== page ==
One of the ideas that has always fascinated me is altruism within random groups. The idea that if you do a good deed and others see it, they will also be more likely to do a good deed.
I have been testing this idea on my drive into work for a few months now. In a totally non scientific way, I have been alternately allowing people to cross past me at a junction and not letting them. When I let them cross, I keep an eye on the car behind me to see if they then let the next person through.
I would estimate that about 7 times out of 10, the person behind will let the next car through. When I don’t do it, then the car behind almost always follows suit and won’t let the someone past.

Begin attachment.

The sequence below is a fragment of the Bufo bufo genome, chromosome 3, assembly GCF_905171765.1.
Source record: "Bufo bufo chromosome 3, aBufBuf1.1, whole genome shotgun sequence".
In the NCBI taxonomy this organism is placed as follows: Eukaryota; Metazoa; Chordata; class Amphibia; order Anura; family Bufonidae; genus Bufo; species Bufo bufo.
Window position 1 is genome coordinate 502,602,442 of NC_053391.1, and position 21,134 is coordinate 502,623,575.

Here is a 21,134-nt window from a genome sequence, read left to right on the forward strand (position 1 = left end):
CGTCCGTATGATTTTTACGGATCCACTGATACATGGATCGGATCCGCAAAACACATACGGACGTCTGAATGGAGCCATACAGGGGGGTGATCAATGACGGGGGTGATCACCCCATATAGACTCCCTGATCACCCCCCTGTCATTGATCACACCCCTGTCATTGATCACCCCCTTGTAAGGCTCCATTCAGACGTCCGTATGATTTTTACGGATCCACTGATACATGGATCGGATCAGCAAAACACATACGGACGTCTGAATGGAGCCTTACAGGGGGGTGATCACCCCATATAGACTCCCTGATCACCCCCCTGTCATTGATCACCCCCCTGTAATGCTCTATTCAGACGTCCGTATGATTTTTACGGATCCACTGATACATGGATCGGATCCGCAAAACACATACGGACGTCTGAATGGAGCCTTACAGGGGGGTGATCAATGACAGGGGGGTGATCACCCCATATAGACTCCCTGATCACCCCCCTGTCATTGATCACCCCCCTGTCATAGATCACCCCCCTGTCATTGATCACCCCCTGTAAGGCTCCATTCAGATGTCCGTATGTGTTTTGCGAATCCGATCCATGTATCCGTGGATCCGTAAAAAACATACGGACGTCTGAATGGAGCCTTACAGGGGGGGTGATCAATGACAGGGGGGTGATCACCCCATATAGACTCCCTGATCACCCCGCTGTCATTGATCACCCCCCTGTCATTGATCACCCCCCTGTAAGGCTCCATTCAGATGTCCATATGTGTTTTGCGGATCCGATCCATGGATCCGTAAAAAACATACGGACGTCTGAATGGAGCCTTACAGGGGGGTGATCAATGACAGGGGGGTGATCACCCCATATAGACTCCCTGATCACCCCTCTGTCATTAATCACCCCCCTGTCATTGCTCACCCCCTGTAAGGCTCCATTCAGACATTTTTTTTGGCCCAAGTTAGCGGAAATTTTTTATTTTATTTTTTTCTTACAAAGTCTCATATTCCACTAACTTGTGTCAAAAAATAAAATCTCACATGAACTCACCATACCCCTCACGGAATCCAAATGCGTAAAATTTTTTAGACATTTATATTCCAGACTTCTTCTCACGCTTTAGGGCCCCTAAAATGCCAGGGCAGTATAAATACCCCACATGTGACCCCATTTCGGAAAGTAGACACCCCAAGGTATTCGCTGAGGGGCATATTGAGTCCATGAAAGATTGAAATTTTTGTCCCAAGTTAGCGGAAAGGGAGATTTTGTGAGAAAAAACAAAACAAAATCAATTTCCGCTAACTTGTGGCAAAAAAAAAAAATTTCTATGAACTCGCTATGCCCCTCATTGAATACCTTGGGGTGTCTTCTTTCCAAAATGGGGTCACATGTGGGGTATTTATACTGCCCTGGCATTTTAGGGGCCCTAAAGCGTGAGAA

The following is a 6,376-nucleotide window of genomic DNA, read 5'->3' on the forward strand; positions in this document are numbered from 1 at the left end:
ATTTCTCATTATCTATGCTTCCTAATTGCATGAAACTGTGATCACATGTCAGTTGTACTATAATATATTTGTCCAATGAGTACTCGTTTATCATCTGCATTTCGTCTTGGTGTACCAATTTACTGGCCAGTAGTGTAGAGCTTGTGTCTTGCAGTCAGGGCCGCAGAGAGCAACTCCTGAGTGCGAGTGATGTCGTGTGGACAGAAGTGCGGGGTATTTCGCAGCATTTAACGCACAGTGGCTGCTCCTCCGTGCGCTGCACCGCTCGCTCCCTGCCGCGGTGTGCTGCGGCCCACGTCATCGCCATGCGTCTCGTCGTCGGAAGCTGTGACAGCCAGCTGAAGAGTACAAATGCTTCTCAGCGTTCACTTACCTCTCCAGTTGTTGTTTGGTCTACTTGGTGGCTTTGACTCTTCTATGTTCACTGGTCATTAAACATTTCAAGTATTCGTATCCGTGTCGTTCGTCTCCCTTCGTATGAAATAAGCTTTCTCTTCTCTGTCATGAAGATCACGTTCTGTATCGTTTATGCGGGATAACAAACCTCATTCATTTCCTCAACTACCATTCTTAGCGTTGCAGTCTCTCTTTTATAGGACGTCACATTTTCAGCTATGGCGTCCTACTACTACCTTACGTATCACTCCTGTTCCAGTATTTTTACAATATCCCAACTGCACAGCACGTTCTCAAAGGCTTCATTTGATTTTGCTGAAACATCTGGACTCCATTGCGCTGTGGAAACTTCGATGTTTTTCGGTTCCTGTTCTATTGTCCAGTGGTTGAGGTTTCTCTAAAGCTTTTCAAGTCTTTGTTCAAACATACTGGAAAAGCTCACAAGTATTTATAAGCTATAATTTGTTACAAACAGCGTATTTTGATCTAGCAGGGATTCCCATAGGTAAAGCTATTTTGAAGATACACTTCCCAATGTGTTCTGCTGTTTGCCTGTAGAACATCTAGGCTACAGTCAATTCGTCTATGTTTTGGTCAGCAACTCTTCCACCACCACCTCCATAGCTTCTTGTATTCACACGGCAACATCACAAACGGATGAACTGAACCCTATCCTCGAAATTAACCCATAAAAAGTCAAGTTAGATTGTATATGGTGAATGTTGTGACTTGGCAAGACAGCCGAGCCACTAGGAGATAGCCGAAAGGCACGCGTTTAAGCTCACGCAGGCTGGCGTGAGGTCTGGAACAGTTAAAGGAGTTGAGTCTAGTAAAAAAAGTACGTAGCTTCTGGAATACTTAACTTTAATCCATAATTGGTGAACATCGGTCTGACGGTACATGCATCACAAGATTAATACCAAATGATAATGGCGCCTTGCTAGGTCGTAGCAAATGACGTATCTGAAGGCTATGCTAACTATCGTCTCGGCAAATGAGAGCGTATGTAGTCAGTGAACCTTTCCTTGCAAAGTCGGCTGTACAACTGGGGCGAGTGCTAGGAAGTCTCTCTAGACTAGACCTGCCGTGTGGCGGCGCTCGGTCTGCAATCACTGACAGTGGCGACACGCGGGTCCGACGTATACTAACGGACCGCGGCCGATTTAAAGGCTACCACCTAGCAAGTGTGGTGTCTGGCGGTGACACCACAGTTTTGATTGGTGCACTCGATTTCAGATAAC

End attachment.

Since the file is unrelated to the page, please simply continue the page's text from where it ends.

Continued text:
I got me to thinking if there is a psychological study on this out there and low and behold discovered something called the “Multiplier Effect”. An article at Psychology Today talks about research that suggests generosity is contagious.
The researchers actually set up a game where selfishness made more sense than cooperation, and in spite of this, acts of giving “tripled over the course of the experiment by other subjects who are directly or indirectly influenced to contribute more,” wrote political scientist James Fowler of the University of California, San Diego, and medical sociologist Nicholas Christakis of Harvard University.
Proceedings of the National Academy of Sciences March 8 2010
So, if you want to get people to act in an altruistic or philanthropic way, you can help the process by demonstrating acts of altruism and generosity that they can see – it may just lead to more! Hell, why not just try being nicer in general – we could do with more that in our world right now – help make the world a better place.